As far as I know ' Best Interests '' is not defined in the law. So how do you comply, and have a legal defence - that is what he is arguing and he is correct. Subjective interpretation risk of laws is why many are leaving the business.

Yes it is defined in the law. Sect 961B of the Corporations Act sets out the "best Interests duty".

Yes, but the underlying steps to achieve that are all subjective - i.e. g) taken all other steps that would reasonably be regarded as in the best interests of the client - come on, this has been written by lawyers in such a subjective way, they knew they could/can feast on vaguely written laws for decades to come.

I think ASIC call it shooting fish in a barrel !

Yet further highly educated and considered criticism and commentary regarding FASEA process and implementation.
Is it a case whereby Minister Hume just cannot bring herself to act because of embarrassment for the Govt regarding FASEA or is it a case that they will simply just push on with just about everything at this stage irrespective of whether the process or the outcomes are flawed.
It must be remembered that all of this has been grossly influenced and exacerbated by the knee jerk
" Yes Sir, 3 bags full Sir" response to Kenneth Hayne's RC recommendations.
When Ken didn't want to shake Josh's hand, I reckon given half a chance, Josh would have got on the floor and licked his shoes he was that eager to please and be seen to be wielding the stick.
This is about Minister Hume now giving appropriate attention to the failings of what knee jerk responses can do when they are ill thought out and are primarily driven by political perception and approval rather than fact, reality and proper process.
Time to be brave Minister Hume and call it for what it is.
If you listen to the scientists regarding climate change, then you should listen to those who know in relation to financial services and how best to manage regulation moving forward so that it does not have the effect of decimating the service and advice to hundreds of thousands of Australians who need the advice relationship, the education and guidance and the results to ensure their financial security and financial well being are sustained.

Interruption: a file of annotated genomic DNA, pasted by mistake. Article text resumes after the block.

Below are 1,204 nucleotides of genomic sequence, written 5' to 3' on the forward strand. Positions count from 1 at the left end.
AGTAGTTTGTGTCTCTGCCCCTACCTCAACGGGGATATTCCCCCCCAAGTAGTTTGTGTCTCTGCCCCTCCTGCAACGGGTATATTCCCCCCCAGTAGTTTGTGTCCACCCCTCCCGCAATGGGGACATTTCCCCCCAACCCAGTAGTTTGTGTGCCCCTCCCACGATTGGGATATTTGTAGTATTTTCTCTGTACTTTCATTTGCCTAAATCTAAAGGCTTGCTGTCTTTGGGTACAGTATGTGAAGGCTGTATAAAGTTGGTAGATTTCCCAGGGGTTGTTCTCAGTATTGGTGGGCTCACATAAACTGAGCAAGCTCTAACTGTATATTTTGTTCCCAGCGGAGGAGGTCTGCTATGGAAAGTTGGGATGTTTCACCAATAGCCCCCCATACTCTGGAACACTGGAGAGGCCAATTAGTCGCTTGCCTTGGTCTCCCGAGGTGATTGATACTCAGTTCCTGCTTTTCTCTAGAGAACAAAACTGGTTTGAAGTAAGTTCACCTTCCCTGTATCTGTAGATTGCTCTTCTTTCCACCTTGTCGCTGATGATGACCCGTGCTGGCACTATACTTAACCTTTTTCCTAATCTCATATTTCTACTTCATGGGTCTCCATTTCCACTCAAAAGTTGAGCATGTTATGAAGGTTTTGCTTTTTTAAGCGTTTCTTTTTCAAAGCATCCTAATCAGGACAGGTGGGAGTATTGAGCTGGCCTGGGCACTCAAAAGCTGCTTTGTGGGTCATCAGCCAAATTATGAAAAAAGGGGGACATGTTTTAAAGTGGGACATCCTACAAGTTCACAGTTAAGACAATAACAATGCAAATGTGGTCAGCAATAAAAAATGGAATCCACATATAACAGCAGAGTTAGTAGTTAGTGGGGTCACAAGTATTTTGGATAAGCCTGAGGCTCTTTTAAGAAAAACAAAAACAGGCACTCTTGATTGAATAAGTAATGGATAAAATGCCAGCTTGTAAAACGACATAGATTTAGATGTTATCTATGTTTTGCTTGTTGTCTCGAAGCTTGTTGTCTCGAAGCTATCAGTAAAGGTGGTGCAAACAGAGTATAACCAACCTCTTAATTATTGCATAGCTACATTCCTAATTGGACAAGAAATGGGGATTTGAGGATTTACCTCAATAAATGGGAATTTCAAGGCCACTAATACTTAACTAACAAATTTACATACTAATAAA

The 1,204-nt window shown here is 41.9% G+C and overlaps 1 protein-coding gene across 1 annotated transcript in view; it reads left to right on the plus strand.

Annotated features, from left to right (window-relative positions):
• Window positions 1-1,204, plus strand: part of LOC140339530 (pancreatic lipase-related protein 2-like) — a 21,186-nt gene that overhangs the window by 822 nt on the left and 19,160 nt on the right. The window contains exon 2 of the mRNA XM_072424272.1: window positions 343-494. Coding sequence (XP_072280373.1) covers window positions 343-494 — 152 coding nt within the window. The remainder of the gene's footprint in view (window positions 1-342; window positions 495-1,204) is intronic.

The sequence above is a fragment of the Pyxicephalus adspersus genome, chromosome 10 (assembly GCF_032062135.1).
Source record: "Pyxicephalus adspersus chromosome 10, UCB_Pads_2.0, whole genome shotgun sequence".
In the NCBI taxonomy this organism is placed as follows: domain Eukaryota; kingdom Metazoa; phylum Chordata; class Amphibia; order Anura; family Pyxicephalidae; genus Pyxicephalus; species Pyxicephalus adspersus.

Not at all surprised. The whole thing is a shambles. What a waste of time and money.

the whole financial services system has been hijacked by academia with no practical knowledge or experience. Most academics would not have the faintest idea as to how to effectively communicate, build trust and rapport. Furthermore, after sitting the Fasea exam, it seems to be an exercise as to how to interpret questions rather than testing you on your skills, knowledge and experience - just a pathetic joke this industry has become.

An accurate 'interpretation' of the exam. Many others have said the same.

Dave is back. Frankly after his career I accept whatever he thinks is bad as the way to go. Doesn't anyone Google these people when they pop-up saying stupid stuff?? Try "David Millhouse Trio" or "David Millhouse IAG". More front than a council bus!!

If you read his book, you might come to a different conclusion.

Unlikely. I tend to judge people by their actions not their words.